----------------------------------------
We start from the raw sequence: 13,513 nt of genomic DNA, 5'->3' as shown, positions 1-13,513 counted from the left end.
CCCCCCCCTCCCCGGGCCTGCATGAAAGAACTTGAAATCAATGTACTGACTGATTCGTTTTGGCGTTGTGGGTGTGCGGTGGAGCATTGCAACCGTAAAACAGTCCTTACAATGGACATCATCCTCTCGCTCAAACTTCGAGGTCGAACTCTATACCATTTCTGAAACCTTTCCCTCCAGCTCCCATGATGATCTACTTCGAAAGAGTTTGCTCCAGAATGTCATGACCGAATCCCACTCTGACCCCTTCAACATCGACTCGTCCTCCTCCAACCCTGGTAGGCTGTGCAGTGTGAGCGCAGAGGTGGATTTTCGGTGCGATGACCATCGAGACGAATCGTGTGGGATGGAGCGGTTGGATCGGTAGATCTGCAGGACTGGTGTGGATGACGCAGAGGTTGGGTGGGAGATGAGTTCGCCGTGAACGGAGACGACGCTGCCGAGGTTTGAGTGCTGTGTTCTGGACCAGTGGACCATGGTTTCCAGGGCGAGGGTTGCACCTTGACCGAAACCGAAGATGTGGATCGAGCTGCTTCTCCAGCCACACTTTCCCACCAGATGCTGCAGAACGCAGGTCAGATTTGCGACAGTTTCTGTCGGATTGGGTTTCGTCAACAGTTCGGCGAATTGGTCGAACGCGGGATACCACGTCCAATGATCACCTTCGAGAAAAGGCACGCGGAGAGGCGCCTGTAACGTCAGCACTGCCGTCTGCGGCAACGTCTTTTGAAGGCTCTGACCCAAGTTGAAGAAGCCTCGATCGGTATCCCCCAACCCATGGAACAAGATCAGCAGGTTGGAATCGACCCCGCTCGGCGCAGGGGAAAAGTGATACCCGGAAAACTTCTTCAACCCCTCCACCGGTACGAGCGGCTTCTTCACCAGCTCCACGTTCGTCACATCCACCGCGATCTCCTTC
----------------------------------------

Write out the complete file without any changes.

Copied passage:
We start from the raw sequence: 13,513 nt of genomic DNA, 5'->3' as shown, positions 1-13,513 counted from the left end.
CCCCCCCCTCCCCGGGCCTGCATGAAAGAACTTGAAATCAATGTACTGACTGATTCGTTTTGGCGTTGTGGGTGTGCGGTGGAGCATTGCAACCGTAAAACAGTCCTTACAATGGACATCATCCTCTCGCTCAAACTTCGAGGTCGAACTCTATACCATTTCTGAAACCTTTCCCTCCAGCTCCCATGATGATCTACTTCGAAAGAGTTTGCTCCAGAATGTCATGACCGAATCCCACTCTGACCCCTTCAACATCGACTCGTCCTCCTCCAACCCTGGTAGGCTGTGCAGTGTGAGCGCAGAGGTGGATTTTCGGTGCGATGACCATCGAGACGAATCGTGTGGGATGGAGCGGTTGGATCGGTAGATCTGCAGGACTGGTGTGGATGACGCAGAGGTTGGGTGGGAGATGAGTTCGCCGTGAACGGAGACGACGCTGCCGAGGTTTGAGTGCTGTGTTCTGGACCAGTGGACCATGGTTTCCAGGGCGAGGGTTGCACCTTGACCGAAACCGAAGATGTGGATCGAGCTGCTTCTCCAGCCACACTTTCCCACCAGATGCTGCAGAACGCAGGTCAGATTTGCGACAGTTTCTGTCGGATTGGGTTTCGTCAACAGTTCGGCGAATTGGTCGAACGCGGGATACCACGTCCAATGATCACCTTCGAGAAAAGGCACGCGGAGAGGCGCCTGTAACGTCAGCACTGCCGTCTGCGGCAACGTCTTTTGAAGGCTCTGACCCAAGTTGAAGAAGCCTCGATCGGTATCCCCCAACCCATGGAACAAGATCAGCAGGTTGGAATCGACCCCGCTCGGCGCAGGGGAAAAGTGATACCCGGAAAACTTCTTCAACCCCTCCACCGGTACGAGCGGCTTCTTCACCAGCTCCACGTTCGTCACATCCACCGCGATCTCCTTC